The two families worked in harmony, but did not interact. Not out of any enmity mind you, there was simply no need. When the solar guardians rose above the horizon to do their work, on occasion they would hear the people telling romantic tales about the moon, reciting poetry on its mystery, rhapsodizing upon its beauty, and especially that of its virtuous retinue. When the lunar guardians rose above the horizon to do their work, on occasion they would hear the people telling their children exciting bedtime stories about the sun, sharing anecdotes on its vitality, praising its glory, and especially that of its noble retinue. It’s true there were moments where the sun and the moon shared the sky, but this was when one family awoke while the other would be turning in to sleep. And so the two families lived apart, but nevertheless respected each other immensely. If they were ever curious about meeting each other, their work kept them much too busy to act upon their curiosity.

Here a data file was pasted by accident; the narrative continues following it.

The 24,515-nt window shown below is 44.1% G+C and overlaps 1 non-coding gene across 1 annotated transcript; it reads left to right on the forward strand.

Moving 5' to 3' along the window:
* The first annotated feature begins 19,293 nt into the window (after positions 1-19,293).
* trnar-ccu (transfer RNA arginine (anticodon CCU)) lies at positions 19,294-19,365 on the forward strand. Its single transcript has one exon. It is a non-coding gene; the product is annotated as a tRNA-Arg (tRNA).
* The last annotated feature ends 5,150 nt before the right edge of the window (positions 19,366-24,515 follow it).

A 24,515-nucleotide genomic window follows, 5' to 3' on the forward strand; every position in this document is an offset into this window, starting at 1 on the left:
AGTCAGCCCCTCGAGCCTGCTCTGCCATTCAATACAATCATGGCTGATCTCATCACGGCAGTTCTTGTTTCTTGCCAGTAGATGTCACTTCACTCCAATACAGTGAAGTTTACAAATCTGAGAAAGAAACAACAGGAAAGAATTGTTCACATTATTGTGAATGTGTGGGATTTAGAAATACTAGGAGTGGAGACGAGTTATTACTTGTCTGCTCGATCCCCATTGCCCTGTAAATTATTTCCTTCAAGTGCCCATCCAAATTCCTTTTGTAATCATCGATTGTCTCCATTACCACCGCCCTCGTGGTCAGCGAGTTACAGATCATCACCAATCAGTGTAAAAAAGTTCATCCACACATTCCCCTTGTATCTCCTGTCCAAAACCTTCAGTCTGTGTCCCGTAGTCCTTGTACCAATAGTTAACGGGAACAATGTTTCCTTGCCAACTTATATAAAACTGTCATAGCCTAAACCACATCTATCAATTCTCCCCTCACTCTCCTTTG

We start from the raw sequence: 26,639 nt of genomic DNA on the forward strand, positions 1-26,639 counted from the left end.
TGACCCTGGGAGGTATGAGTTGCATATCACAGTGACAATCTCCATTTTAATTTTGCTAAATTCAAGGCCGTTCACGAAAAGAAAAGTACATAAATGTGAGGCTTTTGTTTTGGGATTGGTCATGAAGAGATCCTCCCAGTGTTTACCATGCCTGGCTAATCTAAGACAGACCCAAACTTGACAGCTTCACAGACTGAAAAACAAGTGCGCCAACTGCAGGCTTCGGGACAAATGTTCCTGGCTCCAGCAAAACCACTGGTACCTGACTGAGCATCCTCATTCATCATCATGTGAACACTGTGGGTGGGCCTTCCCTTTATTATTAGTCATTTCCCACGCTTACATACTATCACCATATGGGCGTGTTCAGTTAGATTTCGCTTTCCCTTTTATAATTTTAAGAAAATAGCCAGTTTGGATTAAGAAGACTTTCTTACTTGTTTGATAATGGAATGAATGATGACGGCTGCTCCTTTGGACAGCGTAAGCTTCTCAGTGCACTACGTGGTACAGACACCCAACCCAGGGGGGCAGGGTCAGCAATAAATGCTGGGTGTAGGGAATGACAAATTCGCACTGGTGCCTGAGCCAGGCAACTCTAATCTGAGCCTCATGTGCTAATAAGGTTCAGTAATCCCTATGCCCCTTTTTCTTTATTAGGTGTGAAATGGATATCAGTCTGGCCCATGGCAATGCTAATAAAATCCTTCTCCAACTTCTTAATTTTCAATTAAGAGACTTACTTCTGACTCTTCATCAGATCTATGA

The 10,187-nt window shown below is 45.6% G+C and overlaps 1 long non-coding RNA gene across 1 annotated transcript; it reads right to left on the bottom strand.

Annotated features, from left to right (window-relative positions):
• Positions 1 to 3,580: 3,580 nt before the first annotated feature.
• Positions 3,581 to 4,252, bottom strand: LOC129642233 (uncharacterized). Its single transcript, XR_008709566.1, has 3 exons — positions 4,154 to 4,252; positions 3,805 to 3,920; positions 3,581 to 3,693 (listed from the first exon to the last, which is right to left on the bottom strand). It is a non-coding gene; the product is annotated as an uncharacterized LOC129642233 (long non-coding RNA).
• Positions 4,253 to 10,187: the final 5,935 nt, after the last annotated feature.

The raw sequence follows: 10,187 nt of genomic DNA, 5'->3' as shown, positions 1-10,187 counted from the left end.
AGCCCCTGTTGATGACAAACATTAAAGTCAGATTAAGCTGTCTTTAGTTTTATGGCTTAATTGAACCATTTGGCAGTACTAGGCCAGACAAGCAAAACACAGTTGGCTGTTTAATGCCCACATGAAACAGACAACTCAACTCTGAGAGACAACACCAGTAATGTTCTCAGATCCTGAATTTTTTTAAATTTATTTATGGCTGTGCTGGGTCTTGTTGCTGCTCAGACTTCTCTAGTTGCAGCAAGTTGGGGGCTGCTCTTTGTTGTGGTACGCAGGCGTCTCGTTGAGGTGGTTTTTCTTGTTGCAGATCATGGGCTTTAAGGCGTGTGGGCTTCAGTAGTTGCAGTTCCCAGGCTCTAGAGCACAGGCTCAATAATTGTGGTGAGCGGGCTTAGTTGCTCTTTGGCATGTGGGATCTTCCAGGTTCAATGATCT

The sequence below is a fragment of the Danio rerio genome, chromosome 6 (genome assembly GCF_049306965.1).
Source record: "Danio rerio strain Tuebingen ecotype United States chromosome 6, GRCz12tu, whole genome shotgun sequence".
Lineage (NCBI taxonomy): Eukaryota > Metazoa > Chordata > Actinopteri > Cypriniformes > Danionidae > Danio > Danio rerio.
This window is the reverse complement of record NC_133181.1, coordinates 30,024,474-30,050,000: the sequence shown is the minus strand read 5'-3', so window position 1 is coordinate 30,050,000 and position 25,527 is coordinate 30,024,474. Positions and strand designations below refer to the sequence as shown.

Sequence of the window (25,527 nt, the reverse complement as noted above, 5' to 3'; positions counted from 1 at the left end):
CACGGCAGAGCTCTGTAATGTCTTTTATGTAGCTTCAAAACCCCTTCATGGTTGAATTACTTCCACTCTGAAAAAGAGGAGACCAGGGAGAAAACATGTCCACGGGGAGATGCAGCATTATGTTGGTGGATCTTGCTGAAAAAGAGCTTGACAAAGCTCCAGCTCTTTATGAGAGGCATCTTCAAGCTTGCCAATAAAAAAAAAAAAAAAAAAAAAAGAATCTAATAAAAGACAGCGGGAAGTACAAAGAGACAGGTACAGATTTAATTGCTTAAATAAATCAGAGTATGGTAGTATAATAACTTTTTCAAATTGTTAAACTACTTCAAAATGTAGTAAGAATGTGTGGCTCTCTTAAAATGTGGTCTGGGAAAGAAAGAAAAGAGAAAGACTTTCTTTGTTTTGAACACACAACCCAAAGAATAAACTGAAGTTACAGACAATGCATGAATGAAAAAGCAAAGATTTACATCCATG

Save for Chirrut and Baze, whose roles were important of course, but not particularly stimulating. Baze heard the children when they would talk to the moon, either because they were lonely or too pent up with energy to sleep. He listened to them, sometimes straining to do so, and when he couldn’t hear them clearly enough, he would guide the moon to hang as low as he could without getting in trouble. The children were delighted and told him everything, about their day, their friends, and their favorite solar guardian, Chirrut. Chirrut would often swing down from the sun to shirk his post and chase after the children in games of tag, or help them catch frogs in the river, or pick them up and sing silly songs to make them smile when they tripped and scrapped their knees. And unbeknownst to Baze, he listened to the children as they told him stories about their favorite lunar guardian, Baze! Baze always treated them like everything they had to say was worthy of respect. He would give them comfort and advice after they spilled their woes to him. And sometimes he would sprinkle stardust on their eyes so they would have the sweetest dreams. Baze heard these stories about Chirrut and Chirrut heard these stories about Baze, and the two were enchanted with each other despite having never seen each other, let alone met.